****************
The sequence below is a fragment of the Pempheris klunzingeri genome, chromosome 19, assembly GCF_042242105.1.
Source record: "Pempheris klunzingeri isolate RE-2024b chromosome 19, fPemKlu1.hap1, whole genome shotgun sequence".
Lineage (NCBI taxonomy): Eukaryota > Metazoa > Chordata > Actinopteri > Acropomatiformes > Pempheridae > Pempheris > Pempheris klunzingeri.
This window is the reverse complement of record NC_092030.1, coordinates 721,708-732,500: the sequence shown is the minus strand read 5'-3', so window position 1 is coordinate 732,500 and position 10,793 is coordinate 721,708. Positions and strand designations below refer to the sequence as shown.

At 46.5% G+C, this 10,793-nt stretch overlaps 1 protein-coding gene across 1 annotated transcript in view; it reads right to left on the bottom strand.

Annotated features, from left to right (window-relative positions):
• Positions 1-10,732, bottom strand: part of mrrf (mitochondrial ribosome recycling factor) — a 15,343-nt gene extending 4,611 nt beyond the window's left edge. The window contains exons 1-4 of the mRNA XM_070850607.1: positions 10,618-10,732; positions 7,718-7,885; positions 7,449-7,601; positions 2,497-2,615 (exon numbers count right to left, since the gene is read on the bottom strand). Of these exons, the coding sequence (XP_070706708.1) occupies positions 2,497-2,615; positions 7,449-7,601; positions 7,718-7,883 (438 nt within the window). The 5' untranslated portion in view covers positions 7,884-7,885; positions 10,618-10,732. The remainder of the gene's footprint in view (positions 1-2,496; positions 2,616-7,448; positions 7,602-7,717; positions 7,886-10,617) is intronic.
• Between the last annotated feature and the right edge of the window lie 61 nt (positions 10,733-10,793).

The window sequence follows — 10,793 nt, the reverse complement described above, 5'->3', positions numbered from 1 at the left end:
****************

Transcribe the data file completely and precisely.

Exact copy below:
The sequence below is a fragment of the Pempheris klunzingeri genome, chromosome 19, assembly GCF_042242105.1.
Source record: "Pempheris klunzingeri isolate RE-2024b chromosome 19, fPemKlu1.hap1, whole genome shotgun sequence".
Lineage (NCBI taxonomy): Eukaryota > Metazoa > Chordata > Actinopteri > Acropomatiformes > Pempheridae > Pempheris > Pempheris klunzingeri.
This window is the reverse complement of record NC_092030.1, coordinates 721,708-732,500: the sequence shown is the minus strand read 5'-3', so window position 1 is coordinate 732,500 and position 10,793 is coordinate 721,708. Positions and strand designations below refer to the sequence as shown.

At 46.5% G+C, this 10,793-nt stretch overlaps 1 protein-coding gene across 1 annotated transcript in view; it reads right to left on the bottom strand.

Annotated features, from left to right (window-relative positions):
• Positions 1-10,732, bottom strand: part of mrrf (mitochondrial ribosome recycling factor) — a 15,343-nt gene extending 4,611 nt beyond the window's left edge. The window contains exons 1-4 of the mRNA XM_070850607.1: positions 10,618-10,732; positions 7,718-7,885; positions 7,449-7,601; positions 2,497-2,615 (exon numbers count right to left, since the gene is read on the bottom strand). Of these exons, the coding sequence (XP_070706708.1) occupies positions 2,497-2,615; positions 7,449-7,601; positions 7,718-7,883 (438 nt within the window). The 5' untranslated portion in view covers positions 7,884-7,885; positions 10,618-10,732. The remainder of the gene's footprint in view (positions 1-2,496; positions 2,616-7,448; positions 7,602-7,717; positions 7,886-10,617) is intronic.
• Between the last annotated feature and the right edge of the window lie 61 nt (positions 10,733-10,793).

The window sequence follows — 10,793 nt, the reverse complement described above, 5'->3', positions numbered from 1 at the left end: